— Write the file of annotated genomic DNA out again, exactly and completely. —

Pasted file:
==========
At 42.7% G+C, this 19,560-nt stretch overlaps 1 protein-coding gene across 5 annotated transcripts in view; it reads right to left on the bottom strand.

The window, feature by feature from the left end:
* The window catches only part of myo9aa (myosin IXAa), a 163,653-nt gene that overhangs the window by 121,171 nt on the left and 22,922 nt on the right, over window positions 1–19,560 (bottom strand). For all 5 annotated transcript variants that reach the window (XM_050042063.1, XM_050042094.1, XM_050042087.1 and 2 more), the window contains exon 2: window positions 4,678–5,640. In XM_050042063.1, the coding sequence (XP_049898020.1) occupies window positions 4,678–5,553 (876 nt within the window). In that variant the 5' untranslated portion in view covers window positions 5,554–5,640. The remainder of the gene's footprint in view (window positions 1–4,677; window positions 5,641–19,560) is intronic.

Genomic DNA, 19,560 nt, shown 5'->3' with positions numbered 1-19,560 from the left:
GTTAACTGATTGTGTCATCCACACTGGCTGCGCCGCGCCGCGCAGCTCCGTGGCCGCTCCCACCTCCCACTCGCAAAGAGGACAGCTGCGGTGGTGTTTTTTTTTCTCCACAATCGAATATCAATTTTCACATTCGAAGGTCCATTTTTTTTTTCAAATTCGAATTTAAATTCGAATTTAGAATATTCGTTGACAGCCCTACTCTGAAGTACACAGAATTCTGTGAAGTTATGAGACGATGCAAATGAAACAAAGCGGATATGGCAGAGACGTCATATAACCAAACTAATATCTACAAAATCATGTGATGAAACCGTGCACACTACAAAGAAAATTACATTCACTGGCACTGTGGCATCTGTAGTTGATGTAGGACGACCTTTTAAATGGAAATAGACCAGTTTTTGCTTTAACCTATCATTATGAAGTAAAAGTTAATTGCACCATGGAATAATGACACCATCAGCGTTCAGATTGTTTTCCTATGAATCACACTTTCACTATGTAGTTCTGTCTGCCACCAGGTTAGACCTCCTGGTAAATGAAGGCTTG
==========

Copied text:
At 42.7% G+C, this 19,560-nt stretch overlaps 1 protein-coding gene across 5 annotated transcripts in view; it reads right to left on the bottom strand.

The window, feature by feature from the left end:
* The window catches only part of myo9aa (myosin IXAa), a 163,653-nt gene that overhangs the window by 121,171 nt on the left and 22,922 nt on the right, over window positions 1–19,560 (bottom strand). For all 5 annotated transcript variants that reach the window (XM_050042063.1, XM_050042094.1, XM_050042087.1 and 2 more), the window contains exon 2: window positions 4,678–5,640. In XM_050042063.1, the coding sequence (XP_049898020.1) occupies window positions 4,678–5,553 (876 nt within the window). In that variant the 5' untranslated portion in view covers window positions 5,554–5,640. The remainder of the gene's footprint in view (window positions 1–4,677; window positions 5,641–19,560) is intronic.

Genomic DNA, 19,560 nt, shown 5'->3' with positions numbered 1-19,560 from the left:
GTTAACTGATTGTGTCATCCACACTGGCTGCGCCGCGCCGCGCAGCTCCGTGGCCGCTCCCACCTCCCACTCGCAAAGAGGACAGCTGCGGTGGTGTTTTTTTTTCTCCACAATCGAATATCAATTTTCACATTCGAAGGTCCATTTTTTTTTTCAAATTCGAATTTAAATTCGAATTTAGAATATTCGTTGACAGCCCTACTCTGAAGTACACAGAATTCTGTGAAGTTATGAGACGATGCAAATGAAACAAAGCGGATATGGCAGAGACGTCATATAACCAAACTAATATCTACAAAATCATGTGATGAAACCGTGCACACTACAAAGAAAATTACATTCACTGGCACTGTGGCATCTGTAGTTGATGTAGGACGACCTTTTAAATGGAAATAGACCAGTTTTTGCTTTAACCTATCATTATGAAGTAAAAGTTAATTGCACCATGGAATAATGACACCATCAGCGTTCAGATTGTTTTCCTATGAATCACACTTTCACTATGTAGTTCTGTCTGCCACCAGGTTAGACCTCCTGGTAAATGAAGGCTTG